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The Good SamariDON

Bishop+Robert+McElroy+celebrates+the+liturgy+of+St.+Polycarp+with+the+help+of+CCHS+altar+server+Anna+Bourke+%E2%80%9818%2C+immersing+himself+into+the+community+as+one+of+school%27s+own+members.%0A
Bishop Robert McElroy celebrates the liturgy of St. Polycarp with the help of CCHS altar server Anna Bourke ‘18, immersing himself into the community as one of school's own members.

Bishop Robert McElroy celebrates the liturgy of St. Polycarp with the help of CCHS altar server Anna Bourke ‘18, immersing himself into the community as one of school's own members.

Carson Linxwiler

Carson Linxwiler

Bishop Robert McElroy celebrates the liturgy of St. Polycarp with the help of CCHS altar server Anna Bourke ‘18, immersing himself into the community as one of school's own members.

Maddy Bass, Spiritual Life Editor

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Using the parable of the Good Samaritan, San Diego Bishop Robert W. McElroy encouraged the Cathedral Catholic High School community to lead all people no matter their race, gender, or financial status toward holiness by exhibiting the same compassion, inclusivity, and charity as the story’s hero during his homily yesterday at the St. Polycarp Liturgy in the Claver Center.

The parable of the Good Samaritan isn’t saying to be nice to others, but to go out of our safe zone for others, If we’re truly going to be disciples, we have to take a risk to help people even if they’re outside our group.”

— Bishop McElroy

The story of the Good Samaritan tells the tale of a Jewish man, who was attacked and beaten alone on the road as a priest and levite walked right past him despite the man’s helpless condition. Then, a Samaritan man of a different race and community offered a lending hand, taking a risk on the road less traveled to build a bridge of friendship based on compassion with the Jewish man.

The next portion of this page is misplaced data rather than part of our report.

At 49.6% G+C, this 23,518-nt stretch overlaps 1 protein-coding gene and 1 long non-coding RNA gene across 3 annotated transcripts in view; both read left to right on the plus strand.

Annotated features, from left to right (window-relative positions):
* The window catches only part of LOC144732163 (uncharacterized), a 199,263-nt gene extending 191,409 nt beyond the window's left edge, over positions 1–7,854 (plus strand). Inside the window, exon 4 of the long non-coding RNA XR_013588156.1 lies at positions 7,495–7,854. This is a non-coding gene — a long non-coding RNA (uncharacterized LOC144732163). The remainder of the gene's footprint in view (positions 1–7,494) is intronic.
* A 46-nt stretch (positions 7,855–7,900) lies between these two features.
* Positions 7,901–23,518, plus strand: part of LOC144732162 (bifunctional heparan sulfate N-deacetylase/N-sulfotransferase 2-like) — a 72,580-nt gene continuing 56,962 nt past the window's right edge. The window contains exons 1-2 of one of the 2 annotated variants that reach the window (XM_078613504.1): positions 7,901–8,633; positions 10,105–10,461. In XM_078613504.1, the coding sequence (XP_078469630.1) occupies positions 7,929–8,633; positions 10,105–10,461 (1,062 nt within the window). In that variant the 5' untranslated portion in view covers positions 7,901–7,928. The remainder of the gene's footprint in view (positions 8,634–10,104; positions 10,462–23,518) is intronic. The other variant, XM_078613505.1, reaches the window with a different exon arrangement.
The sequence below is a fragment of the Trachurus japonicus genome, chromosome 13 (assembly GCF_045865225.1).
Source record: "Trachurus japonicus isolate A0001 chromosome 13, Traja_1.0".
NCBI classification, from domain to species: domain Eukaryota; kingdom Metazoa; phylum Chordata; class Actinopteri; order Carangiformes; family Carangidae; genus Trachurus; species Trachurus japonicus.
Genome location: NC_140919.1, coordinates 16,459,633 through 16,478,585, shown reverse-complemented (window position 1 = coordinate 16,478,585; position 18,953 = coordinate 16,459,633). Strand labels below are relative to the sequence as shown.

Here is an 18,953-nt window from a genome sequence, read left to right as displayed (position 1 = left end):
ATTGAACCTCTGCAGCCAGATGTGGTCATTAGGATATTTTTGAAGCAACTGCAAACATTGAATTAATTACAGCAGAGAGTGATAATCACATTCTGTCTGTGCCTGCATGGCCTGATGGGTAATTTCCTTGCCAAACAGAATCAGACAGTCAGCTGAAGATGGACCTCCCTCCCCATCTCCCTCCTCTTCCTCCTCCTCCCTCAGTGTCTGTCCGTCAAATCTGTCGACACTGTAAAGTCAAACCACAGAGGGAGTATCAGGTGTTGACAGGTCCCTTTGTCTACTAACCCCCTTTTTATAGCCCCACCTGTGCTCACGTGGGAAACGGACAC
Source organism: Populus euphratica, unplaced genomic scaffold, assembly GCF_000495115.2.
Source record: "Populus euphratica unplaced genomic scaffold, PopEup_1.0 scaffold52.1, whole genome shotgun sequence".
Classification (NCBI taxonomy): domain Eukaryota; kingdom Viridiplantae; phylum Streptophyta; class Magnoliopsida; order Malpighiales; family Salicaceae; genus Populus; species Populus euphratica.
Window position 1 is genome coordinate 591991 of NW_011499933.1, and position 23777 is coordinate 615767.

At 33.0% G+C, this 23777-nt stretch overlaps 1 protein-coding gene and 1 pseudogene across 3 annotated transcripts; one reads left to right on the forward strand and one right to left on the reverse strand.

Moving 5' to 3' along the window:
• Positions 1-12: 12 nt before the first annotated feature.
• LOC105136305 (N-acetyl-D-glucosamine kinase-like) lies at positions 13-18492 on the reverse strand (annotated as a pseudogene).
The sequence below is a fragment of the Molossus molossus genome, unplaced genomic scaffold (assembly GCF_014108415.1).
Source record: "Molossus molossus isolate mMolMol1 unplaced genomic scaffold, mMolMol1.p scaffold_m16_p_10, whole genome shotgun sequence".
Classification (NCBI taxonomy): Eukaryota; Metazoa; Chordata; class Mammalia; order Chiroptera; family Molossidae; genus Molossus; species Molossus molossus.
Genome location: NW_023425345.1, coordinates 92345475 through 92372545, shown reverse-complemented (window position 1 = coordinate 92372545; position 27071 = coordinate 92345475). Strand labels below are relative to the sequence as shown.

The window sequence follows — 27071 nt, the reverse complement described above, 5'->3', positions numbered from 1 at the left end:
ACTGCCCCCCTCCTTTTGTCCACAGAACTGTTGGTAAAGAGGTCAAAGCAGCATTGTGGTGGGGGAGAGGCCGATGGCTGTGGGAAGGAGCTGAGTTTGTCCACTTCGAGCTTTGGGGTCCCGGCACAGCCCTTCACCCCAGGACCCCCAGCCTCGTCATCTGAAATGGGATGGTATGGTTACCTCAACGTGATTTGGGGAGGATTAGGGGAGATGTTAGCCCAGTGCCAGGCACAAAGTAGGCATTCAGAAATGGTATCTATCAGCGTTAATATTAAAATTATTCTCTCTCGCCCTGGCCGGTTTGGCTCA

“The Samaritan’s heart was attuned to God’s heart itself,” Pope Francis said in a National Catholic newspaper titled The Wanderer“[His actions] teach us what it means to take care of the other, to commit oneself, taking all the necessary steps to ‘come close’ to the other, to the point of identifying oneself with him.”

The theme of living outside of one’s comfort zone mentioned in the Gospel of Luke sparked movement in the life of CCHS student Sarah Lackey ‘17, as mentioned in her faith witness talk she gave prior to the start of Mass, setting the tone of yesterday’s liturgical celebration.

“Millions of Christians practice their faith against all odds,” Lackey said. “While in fear of being killed or persecuted by their community, they choose God over everything.”

After the prayers of the faithful, the song “How Great Thou Art” filled the gym with the melodious voices of CCHS student Mikayla Kappes ‘17, CCHS college counselor Mr. Torrey Eason, CCHS admissions associate Ms. Kayla Balke, CCHS administrative assistant Ms. Mallory Sigmon, and CCHS performing arts teacher Ms. Katie Wilson.

The harmony brought CCHS teachers, counselors, students and faculty members from different races, talents, and subjects together, exemplifying the message Bishop McElroy conveyed in his homily.

“Through our talents, we were all brought together more than we typically would be able to,” Ms. Balke said. “Even though we’re all different by race, gender, and jobs, we have singing in common.”

As a singer and participant in the choir, CCHS student Luke Leidiger ‘17 finds his passion for singing as an opportunity to bring the entire Dons family together through the power of voices as seen in yesterday’s liturgy.

“This Mass showed how teachers can come together to sing for Jesus,” Leidiger said. “That’s what music in our world should be about: coming together as a family and as humans.

“All music is a way for us to connect. It’s a reminder of who we are and where we came from.”

Taking risks seems difficult at times, but Bishop McElroy reminded the CCHS community of the call God asks of all His people: compassion and discipleship.

“God gives us great tests of our discipleship,” Bishop McElroy said. “Maybe someone who is of ‘the other’ is in desperate need, and in that person is the love of Jesus Christ.”

See you next year, Bishop McElroy!

 

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